CNBC withdraws from Saudi conference over concerns about journalist Jamal Khashoggi's disappearance

  • CNBC is withdrawing from a conference scheduled for this month in Saudi Arabia, as global outrage grows over the disappearance and suspected killing of journalist Jamal Khashoggi.
  • "CNBC will no longer participate in the FII in Riyadh due to the continuing questions surrounding the disappearance of journalist Jamal Khashoggi," the network says.
  • CNBC's decision comes as other luminaries and media outlets pulled out of the Future Investment Initiative, also known as "Davos in the Desert," which is scheduled for Tuesday through Thursday.

CNBC is withdrawing from a conference scheduled for this month in Saudi Arabia, as global outrage grows over the disappearance and suspected slaying of journalist Jamal Khashoggi.

"CNBC will no longer participate in the FII in Riyadh due to the continuing questions surrounding the disappearance of journalist Jamal Khashoggi," the network said on Twitter.

CNBC's decision comes as other luminaries and media outlets pulled out of the Future Investment Initiative, also known as "Davos in the Desert," which is scheduled for Oct. 23 to 25. Earlier Friday, the Financial Times pulled out of the conference. CNN and The New York Times had also withdrawn, as has Los Angeles Times owner Patrick Soon-Shiong.

Times columnist and CNBC anchor Andrew Ross Sorkin announced on Twitter that he would withdraw from the conference, citing concerns about the disappearance of Khashoggi "and reports of his murder."

Bloomberg News also said Friday that it was withdrawing from the conference, although it plans to cover news that might come out of it.

"Bloomberg will no longer serve as a media partner for the Future Investment Initiative. As we do with every major event in the region, we plan to cover any news from our regional news bureau," a Bloomberg News representative said.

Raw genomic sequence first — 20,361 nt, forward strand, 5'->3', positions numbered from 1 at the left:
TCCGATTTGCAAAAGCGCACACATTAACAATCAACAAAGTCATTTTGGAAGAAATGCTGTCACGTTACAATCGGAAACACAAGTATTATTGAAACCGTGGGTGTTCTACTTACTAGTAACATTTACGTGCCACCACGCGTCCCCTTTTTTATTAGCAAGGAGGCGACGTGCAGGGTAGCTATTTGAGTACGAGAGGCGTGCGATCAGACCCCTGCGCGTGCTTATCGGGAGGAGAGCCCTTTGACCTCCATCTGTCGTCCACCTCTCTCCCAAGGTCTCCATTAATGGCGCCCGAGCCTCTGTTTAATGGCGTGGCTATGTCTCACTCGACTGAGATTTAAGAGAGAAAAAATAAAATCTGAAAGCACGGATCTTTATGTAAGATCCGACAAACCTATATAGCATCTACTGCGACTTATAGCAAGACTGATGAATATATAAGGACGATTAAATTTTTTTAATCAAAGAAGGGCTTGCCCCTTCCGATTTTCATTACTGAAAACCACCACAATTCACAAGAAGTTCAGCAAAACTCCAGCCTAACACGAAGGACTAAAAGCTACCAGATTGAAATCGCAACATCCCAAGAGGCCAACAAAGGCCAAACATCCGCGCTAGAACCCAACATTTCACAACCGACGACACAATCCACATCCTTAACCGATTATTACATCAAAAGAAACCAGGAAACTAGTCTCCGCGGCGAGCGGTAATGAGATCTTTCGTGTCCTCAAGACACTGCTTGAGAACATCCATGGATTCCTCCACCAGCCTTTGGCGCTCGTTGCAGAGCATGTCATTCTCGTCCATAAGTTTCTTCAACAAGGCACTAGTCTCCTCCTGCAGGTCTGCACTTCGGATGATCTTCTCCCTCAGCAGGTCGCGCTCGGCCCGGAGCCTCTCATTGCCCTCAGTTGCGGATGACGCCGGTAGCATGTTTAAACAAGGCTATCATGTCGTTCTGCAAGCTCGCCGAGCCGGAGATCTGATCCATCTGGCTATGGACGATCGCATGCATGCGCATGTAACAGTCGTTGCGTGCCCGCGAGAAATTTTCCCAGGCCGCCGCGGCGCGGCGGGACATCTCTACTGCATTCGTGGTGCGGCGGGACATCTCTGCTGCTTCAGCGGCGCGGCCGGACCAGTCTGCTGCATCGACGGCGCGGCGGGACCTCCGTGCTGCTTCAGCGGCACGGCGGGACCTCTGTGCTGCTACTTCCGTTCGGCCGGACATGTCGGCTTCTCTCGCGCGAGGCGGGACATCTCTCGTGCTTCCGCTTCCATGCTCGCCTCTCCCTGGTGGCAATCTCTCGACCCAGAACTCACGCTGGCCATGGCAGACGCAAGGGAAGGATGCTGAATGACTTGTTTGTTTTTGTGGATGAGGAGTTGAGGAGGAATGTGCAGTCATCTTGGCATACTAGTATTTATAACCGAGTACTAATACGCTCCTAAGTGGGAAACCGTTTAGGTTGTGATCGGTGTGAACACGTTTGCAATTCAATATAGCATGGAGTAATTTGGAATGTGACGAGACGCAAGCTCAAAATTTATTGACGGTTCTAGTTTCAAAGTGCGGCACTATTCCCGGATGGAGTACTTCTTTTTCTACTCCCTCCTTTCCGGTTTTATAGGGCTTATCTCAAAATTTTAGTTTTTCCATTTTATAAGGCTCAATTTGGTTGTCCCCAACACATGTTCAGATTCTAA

Khashoggi, a critic of Crown Prince Mohammed bin Salman and the Saudi royal family, was last seen Oct. 2 when he entered the Saudi consulate in Istanbul. Saudi Arabia has denied wrongdoing. Turkey has reportedly informed the U.S. that it has video and audio evidence showing Khashoggi, who wrote for The Washington Post, was killed inside the consulate.

Khashoggi had been living in the United States as a voluntary exile from Saudi Arabia.

Several senators, led by Republicans Bob Corker and Lindsey Graham, have triggered a Trump administration investigation into Khashoggi's whereabouts. The White House has said senior administration officials, including President Donald Trump's son-in-law and top advisor Jared Kushner and Secretary of State Mike Pompeo, have been in contact with the crown prince regarding the journalist's disappearance.

Treasury Secretary Steven Mnuchin, meanwhile, still plans to attend FII next week.

"We are concerned about what is the status of Mr Khashoggi," Mnuchin told CNBC on Friday morning. "If more information comes out and changes, we could look at that, but I am planning on going."